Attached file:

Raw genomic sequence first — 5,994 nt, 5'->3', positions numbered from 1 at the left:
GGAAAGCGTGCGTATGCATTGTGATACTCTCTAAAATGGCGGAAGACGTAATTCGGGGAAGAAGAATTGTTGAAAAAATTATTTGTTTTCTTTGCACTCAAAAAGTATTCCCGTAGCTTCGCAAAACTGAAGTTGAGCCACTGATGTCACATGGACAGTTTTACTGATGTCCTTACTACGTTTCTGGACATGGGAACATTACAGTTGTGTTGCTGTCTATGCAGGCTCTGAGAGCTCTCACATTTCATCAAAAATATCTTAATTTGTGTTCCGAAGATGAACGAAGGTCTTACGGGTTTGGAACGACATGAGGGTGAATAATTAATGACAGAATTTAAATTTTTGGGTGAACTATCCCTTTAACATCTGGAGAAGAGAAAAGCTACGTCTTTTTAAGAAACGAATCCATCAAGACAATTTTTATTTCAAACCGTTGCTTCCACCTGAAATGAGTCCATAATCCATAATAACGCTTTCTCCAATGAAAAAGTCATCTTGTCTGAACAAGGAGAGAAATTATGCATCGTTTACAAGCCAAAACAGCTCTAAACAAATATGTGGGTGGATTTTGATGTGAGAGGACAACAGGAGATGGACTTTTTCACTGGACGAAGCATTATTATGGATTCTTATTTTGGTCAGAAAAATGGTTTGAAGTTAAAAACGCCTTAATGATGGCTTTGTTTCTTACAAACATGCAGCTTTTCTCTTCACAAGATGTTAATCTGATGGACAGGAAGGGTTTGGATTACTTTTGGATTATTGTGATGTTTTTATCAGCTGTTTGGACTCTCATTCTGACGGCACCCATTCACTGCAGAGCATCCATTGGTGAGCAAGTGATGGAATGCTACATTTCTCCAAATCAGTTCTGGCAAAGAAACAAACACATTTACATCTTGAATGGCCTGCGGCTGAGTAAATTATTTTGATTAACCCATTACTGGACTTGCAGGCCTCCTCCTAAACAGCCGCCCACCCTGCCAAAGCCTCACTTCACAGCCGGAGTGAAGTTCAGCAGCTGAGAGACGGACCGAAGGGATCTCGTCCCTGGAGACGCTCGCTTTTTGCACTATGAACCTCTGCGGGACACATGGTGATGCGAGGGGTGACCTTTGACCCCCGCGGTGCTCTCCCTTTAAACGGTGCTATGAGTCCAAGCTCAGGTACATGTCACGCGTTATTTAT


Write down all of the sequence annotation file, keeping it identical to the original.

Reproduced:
Raw genomic sequence first — 5,994 nt, 5'->3', positions numbered from 1 at the left:
GGAAAGCGTGCGTATGCATTGTGATACTCTCTAAAATGGCGGAAGACGTAATTCGGGGAAGAAGAATTGTTGAAAAAATTATTTGTTTTCTTTGCACTCAAAAAGTATTCCCGTAGCTTCGCAAAACTGAAGTTGAGCCACTGATGTCACATGGACAGTTTTACTGATGTCCTTACTACGTTTCTGGACATGGGAACATTACAGTTGTGTTGCTGTCTATGCAGGCTCTGAGAGCTCTCACATTTCATCAAAAATATCTTAATTTGTGTTCCGAAGATGAACGAAGGTCTTACGGGTTTGGAACGACATGAGGGTGAATAATTAATGACAGAATTTAAATTTTTGGGTGAACTATCCCTTTAACATCTGGAGAAGAGAAAAGCTACGTCTTTTTAAGAAACGAATCCATCAAGACAATTTTTATTTCAAACCGTTGCTTCCACCTGAAATGAGTCCATAATCCATAATAACGCTTTCTCCAATGAAAAAGTCATCTTGTCTGAACAAGGAGAGAAATTATGCATCGTTTACAAGCCAAAACAGCTCTAAACAAATATGTGGGTGGATTTTGATGTGAGAGGACAACAGGAGATGGACTTTTTCACTGGACGAAGCATTATTATGGATTCTTATTTTGGTCAGAAAAATGGTTTGAAGTTAAAAACGCCTTAATGATGGCTTTGTTTCTTACAAACATGCAGCTTTTCTCTTCACAAGATGTTAATCTGATGGACAGGAAGGGTTTGGATTACTTTTGGATTATTGTGATGTTTTTATCAGCTGTTTGGACTCTCATTCTGACGGCACCCATTCACTGCAGAGCATCCATTGGTGAGCAAGTGATGGAATGCTACATTTCTCCAAATCAGTTCTGGCAAAGAAACAAACACATTTACATCTTGAATGGCCTGCGGCTGAGTAAATTATTTTGATTAACCCATTACTGGACTTGCAGGCCTCCTCCTAAACAGCCGCCCACCCTGCCAAAGCCTCACTTCACAGCCGGAGTGAAGTTCAGCAGCTGAGAGACGGACCGAAGGGATCTCGTCCCTGGAGACGCTCGCTTTTTGCACTATGAACCTCTGCGGGACACATGGTGATGCGAGGGGTGACCTTTGACCCCCGCGGTGCTCTCCCTTTAAACGGTGCTATGAGTCCAAGCTCAGGTACATGTCACGCGTTATTTAT